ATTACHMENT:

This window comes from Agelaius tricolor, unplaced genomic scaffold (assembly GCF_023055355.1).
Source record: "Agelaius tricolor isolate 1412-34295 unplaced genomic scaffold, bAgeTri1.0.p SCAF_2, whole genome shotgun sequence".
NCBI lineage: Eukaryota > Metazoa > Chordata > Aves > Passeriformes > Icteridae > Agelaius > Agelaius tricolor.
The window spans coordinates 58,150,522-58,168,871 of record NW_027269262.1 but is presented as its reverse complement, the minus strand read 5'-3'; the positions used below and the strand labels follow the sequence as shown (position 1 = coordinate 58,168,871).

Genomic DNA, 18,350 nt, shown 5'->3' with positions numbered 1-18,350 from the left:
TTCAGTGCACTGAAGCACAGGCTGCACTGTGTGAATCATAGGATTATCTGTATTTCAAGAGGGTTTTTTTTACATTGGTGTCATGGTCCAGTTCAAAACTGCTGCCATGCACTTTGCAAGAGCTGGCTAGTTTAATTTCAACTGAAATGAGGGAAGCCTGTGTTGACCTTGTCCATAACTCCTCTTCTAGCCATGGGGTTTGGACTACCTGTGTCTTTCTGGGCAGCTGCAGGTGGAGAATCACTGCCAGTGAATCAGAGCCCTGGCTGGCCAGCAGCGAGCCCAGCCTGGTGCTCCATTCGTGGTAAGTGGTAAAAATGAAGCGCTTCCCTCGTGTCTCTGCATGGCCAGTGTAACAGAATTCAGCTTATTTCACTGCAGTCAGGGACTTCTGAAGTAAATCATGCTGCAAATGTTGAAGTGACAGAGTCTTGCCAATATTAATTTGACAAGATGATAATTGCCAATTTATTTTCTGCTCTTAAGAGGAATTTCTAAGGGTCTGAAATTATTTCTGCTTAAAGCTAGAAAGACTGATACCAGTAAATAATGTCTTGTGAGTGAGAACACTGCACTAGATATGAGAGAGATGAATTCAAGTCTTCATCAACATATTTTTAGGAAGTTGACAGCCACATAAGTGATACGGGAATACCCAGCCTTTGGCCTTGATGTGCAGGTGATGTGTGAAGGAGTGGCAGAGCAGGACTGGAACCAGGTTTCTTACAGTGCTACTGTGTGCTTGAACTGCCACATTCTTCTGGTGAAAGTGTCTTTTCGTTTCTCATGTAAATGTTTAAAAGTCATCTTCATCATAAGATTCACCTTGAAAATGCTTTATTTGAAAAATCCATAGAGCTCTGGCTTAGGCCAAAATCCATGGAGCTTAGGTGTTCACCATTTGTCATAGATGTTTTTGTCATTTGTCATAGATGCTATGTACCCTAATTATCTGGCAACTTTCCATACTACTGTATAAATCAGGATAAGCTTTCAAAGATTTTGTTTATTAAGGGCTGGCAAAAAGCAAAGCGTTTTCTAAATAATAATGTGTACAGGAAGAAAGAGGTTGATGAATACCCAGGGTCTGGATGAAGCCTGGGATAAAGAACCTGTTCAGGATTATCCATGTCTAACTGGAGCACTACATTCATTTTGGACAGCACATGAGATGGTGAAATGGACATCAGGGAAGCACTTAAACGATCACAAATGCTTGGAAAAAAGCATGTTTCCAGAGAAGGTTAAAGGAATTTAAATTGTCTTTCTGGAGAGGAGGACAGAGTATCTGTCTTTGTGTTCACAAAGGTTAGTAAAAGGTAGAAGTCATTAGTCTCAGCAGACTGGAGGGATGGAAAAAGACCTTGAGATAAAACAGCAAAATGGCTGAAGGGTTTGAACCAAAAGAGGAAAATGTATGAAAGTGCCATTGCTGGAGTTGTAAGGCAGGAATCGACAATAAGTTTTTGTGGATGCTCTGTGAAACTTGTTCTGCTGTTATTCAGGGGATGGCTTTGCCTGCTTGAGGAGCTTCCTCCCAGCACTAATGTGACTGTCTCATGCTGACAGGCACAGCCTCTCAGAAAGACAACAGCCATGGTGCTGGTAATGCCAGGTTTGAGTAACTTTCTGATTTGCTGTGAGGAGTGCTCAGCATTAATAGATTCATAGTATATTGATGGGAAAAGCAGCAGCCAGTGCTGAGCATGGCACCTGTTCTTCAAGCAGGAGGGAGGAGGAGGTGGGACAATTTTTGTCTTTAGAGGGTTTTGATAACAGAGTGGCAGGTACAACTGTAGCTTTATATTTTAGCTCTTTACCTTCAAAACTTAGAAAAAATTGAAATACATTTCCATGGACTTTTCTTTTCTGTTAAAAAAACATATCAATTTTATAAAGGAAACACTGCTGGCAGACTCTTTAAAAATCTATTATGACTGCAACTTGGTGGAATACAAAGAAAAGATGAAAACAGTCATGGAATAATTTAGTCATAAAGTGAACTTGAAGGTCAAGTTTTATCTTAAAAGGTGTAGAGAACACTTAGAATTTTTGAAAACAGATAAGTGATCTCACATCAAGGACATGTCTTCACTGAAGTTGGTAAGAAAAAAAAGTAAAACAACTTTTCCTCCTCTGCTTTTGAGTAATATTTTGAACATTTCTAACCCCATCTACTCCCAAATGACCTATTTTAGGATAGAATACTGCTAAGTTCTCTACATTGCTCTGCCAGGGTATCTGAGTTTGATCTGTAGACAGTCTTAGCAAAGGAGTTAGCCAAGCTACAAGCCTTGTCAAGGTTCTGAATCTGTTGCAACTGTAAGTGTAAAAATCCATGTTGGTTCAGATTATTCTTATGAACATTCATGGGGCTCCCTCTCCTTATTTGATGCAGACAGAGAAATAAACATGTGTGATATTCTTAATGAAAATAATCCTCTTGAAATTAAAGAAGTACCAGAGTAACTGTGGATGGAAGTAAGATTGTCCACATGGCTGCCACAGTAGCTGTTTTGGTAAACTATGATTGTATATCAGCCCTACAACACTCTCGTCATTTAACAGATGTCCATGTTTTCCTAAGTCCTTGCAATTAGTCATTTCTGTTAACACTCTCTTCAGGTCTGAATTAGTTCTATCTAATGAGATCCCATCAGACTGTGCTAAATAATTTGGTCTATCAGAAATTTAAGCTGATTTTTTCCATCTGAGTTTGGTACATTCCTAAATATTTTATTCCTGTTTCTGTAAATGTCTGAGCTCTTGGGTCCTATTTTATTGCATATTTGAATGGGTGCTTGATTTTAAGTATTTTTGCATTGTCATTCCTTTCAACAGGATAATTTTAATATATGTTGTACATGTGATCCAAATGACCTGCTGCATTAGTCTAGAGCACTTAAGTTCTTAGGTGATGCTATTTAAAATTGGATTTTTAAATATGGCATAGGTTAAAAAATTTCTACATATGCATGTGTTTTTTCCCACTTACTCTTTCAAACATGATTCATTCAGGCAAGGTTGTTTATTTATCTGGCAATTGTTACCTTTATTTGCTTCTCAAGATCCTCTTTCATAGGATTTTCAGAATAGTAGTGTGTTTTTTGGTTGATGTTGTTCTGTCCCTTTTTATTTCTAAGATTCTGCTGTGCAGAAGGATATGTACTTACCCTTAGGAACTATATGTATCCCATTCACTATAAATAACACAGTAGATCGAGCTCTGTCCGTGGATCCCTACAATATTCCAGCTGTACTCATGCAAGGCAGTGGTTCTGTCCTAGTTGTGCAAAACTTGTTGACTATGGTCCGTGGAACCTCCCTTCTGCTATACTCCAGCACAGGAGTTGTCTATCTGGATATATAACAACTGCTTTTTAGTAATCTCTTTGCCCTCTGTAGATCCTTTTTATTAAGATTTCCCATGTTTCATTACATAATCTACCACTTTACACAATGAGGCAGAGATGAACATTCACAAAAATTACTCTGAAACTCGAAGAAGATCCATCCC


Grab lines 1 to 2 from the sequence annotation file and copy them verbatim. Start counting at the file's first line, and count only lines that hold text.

This window comes from Agelaius tricolor, unplaced genomic scaffold (assembly GCF_023055355.1).
Source record: "Agelaius tricolor isolate 1412-34295 unplaced genomic scaffold, bAgeTri1.0.p SCAF_2, whole genome shotgun sequence".